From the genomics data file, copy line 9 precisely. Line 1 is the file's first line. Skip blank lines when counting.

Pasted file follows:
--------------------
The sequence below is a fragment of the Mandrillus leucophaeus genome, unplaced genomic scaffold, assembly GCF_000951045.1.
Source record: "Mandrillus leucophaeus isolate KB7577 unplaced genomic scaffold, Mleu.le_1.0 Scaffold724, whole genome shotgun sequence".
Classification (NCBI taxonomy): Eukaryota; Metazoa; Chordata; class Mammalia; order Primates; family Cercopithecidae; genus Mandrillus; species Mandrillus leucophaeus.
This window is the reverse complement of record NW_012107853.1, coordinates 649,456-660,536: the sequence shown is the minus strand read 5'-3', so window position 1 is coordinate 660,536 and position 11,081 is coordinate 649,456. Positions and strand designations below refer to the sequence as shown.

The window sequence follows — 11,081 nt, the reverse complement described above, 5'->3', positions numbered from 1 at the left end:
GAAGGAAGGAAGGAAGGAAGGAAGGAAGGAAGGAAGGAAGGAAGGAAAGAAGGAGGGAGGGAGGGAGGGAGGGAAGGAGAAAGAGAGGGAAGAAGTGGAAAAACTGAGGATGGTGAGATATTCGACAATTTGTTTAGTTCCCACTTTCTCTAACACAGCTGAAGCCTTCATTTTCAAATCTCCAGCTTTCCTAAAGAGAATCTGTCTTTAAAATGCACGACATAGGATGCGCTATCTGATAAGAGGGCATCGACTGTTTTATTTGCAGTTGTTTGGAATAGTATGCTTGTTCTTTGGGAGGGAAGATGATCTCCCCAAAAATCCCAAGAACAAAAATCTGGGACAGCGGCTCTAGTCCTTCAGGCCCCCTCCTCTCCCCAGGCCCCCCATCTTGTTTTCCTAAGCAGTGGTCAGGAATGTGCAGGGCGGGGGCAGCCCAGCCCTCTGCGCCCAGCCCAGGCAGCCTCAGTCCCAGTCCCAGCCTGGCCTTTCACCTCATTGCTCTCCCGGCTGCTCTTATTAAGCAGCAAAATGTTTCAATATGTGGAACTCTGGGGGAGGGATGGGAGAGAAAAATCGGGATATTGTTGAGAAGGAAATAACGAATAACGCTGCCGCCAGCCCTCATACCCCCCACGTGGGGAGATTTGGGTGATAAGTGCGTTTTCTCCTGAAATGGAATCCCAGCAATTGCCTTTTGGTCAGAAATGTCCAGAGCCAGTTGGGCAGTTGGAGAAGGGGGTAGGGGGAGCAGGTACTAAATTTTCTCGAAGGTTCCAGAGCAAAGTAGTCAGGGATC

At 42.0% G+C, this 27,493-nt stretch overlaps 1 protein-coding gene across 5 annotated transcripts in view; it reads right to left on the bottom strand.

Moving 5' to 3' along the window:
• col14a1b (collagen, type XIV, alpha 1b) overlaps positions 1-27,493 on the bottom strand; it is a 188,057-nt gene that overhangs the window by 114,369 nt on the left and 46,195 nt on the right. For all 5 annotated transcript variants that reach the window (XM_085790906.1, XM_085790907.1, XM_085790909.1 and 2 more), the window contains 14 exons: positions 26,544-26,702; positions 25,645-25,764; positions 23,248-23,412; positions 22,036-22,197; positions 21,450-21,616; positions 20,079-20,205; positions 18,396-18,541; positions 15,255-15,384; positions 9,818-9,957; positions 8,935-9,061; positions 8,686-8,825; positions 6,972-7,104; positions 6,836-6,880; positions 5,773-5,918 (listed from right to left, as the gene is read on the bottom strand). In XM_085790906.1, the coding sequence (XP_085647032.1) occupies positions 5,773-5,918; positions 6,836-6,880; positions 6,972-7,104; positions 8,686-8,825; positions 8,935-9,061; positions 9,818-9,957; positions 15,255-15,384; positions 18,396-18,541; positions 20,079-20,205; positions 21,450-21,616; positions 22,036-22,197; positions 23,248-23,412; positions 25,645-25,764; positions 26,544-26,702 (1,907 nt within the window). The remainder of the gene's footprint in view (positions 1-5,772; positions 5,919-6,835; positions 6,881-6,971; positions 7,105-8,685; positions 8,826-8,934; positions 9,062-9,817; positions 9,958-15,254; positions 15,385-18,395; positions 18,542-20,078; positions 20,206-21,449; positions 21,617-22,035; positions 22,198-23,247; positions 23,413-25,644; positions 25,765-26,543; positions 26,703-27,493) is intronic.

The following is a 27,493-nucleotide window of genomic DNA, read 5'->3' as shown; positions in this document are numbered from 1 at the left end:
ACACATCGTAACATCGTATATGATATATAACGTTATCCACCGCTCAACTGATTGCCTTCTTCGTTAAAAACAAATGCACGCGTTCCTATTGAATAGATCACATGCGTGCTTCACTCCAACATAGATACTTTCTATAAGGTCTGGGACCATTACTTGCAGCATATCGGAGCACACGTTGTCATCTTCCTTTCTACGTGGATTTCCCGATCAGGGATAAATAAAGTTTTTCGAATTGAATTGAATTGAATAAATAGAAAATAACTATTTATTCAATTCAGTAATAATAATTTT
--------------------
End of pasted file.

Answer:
• col14a1b (collagen, type XIV, alpha 1b) overlaps positions 1-27,493 on the bottom strand; it is a 188,057-nt gene that overhangs the window by 114,369 nt on the left and 46,195 nt on the right. For all 5 annotated transcript variants that reach the window (XM_085790906.1, XM_085790907.1, XM_085790909.1 and 2 more), the window contains 14 exons: positions 26,544-26,702; positions 25,645-25,764; positions 23,248-23,412; positions 22,036-22,197; positions 21,450-21,616; positions 20,079-20,205; positions 18,396-18,541; positions 15,255-15,384; positions 9,818-9,957; positions 8,935-9,061; positions 8,686-8,825; positions 6,972-7,104; positions 6,836-6,880; positions 5,773-5,918 (listed from right to left, as the gene is read on the bottom strand). In XM_085790906.1, the coding sequence (XP_085647032.1) occupies positions 5,773-5,918; positions 6,836-6,880; positions 6,972-7,104; positions 8,686-8,825; positions 8,935-9,061; positions 9,818-9,957; positions 15,255-15,384; positions 18,396-18,541; positions 20,079-20,205; positions 21,450-21,616; positions 22,036-22,197; positions 23,248-23,412; positions 25,645-25,764; positions 26,544-26,702 (1,907 nt within the window). The remainder of the gene's footprint in view (positions 1-5,772; positions 5,919-6,835; positions 6,881-6,971; positions 7,105-8,685; positions 8,826-8,934; positions 9,062-9,817; positions 9,958-15,254; positions 15,385-18,395; positions 18,542-20,078; positions 20,206-21,449; positions 21,617-22,035; positions 22,198-23,247; positions 23,413-25,644; positions 25,765-26,543; positions 26,703-27,493) is intronic.